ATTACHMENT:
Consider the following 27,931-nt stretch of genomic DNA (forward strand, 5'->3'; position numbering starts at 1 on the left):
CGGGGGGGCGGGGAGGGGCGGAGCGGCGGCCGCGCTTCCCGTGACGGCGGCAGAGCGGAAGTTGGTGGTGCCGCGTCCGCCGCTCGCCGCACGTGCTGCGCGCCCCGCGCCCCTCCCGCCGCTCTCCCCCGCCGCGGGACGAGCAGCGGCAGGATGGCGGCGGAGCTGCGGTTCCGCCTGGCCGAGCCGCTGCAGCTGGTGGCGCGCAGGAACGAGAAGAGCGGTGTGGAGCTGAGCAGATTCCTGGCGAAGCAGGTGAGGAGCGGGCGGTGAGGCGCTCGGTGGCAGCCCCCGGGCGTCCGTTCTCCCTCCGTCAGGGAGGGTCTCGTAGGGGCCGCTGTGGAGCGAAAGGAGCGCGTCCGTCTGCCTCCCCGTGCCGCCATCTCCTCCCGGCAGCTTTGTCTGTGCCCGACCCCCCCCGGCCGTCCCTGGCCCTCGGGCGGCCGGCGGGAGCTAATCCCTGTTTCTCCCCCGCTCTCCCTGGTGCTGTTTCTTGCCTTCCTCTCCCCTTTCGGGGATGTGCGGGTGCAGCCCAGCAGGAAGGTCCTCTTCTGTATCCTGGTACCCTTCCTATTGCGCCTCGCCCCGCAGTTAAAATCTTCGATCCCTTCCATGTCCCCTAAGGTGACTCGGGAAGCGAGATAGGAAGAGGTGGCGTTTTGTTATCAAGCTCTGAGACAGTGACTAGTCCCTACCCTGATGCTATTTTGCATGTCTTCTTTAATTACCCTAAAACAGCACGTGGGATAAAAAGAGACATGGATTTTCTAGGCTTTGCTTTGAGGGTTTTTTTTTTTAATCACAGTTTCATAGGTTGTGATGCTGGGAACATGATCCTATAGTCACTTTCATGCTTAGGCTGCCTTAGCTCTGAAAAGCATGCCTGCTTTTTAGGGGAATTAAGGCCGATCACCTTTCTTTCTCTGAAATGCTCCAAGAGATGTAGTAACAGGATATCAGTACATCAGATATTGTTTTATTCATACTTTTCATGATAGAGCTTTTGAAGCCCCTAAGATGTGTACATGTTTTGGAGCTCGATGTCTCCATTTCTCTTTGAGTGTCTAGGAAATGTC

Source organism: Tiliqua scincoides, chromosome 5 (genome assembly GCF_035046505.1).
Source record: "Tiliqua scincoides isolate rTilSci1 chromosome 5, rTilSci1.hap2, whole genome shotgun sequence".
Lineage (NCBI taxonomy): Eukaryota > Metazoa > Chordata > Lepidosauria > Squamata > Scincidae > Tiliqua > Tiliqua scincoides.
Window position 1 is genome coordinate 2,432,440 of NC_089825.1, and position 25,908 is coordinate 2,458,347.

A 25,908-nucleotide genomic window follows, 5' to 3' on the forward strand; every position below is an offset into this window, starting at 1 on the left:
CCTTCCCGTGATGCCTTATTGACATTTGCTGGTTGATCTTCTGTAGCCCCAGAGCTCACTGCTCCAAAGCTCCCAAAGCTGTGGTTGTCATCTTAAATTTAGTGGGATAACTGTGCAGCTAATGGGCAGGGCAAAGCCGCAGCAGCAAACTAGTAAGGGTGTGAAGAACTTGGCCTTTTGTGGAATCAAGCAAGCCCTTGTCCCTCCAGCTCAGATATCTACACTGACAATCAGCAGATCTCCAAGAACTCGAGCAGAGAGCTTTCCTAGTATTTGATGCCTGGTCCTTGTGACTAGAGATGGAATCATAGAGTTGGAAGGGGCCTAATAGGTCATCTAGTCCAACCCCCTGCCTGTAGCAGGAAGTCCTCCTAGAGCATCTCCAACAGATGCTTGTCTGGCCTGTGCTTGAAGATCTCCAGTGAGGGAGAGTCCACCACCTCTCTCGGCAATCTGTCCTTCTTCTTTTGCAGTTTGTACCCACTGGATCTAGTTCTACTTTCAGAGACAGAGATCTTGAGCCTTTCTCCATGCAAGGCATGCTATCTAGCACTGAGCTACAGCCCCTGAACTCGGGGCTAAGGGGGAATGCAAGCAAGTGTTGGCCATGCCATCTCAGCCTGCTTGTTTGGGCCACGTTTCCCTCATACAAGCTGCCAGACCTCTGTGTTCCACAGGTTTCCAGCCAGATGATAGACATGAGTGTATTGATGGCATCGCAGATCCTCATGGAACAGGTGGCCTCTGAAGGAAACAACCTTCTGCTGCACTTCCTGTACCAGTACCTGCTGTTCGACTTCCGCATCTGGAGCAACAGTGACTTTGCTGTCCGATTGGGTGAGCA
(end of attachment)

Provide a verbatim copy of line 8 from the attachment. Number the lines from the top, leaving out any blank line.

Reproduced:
CCTTCCCGTGATGCCTTATTGACATTTGCTGGTTGATCTTCTGTAGCCCCAGAGCTCACTGCTCCAAAGCTCCCAAAGCTGTGGTTGTCATCTTAAATTTAGTGGGATAACTGTGCAGCTAATGGGCAGGGCAAAGCCGCAGCAGCAAACTAGTAAGGGTGTGAAGAACTTGGCCTTTTGTGGAATCAAGCAAGCCCTTGTCCCTCCAGCTCAGATATCTACACTGACAATCAGCAGATCTCCAAGAACTCGAGCAGAGAGCTTTCCTAGTATTTGATGCCTGGTCCTTGTGACTAGAGATGGAATCATAGAGTTGGAAGGGGCCTAATAGGTCATCTAGTCCAACCCCCTGCCTGTAGCAGGAAGTCCTCCTAGAGCATCTCCAACAGATGCTTGTCTGGCCTGTGCTTGAAGATCTCCAGTGAGGGAGAGTCCACCACCTCTCTCGGCAATCTGTCCTTCTTCTTTTGCAGTTTGTACCCACTGGATCTAGTTCTACTTTCAGAGACAGAGATCTTGAGCCTTTCTCCATGCAAGGCATGCTATCTAGCACTGAGCTACAGCCCCTGAACTCGGGGCTAAGGGGGAATGCAAGCAAGTGTTGGCCATGCCATCTCAGCCTGCTTGTTTGGGCCACGTTTCCCTCATACAAGCTGCCAGACCTCTGTGTTCCACAGGTTTCCAGCCAGATGATAGACATGAGTGTATTGATGGCATCGCAGATCCTCATGGAACAGGTGGCCTCTGAAGGAAACAACCTTCTGCTGCACTTCCTGTACCAGTACCTGCTGTTCGACTTCCGCATCTGGAGCAACAGTGACTTTGCTGTCCGATTGGGTGAGCA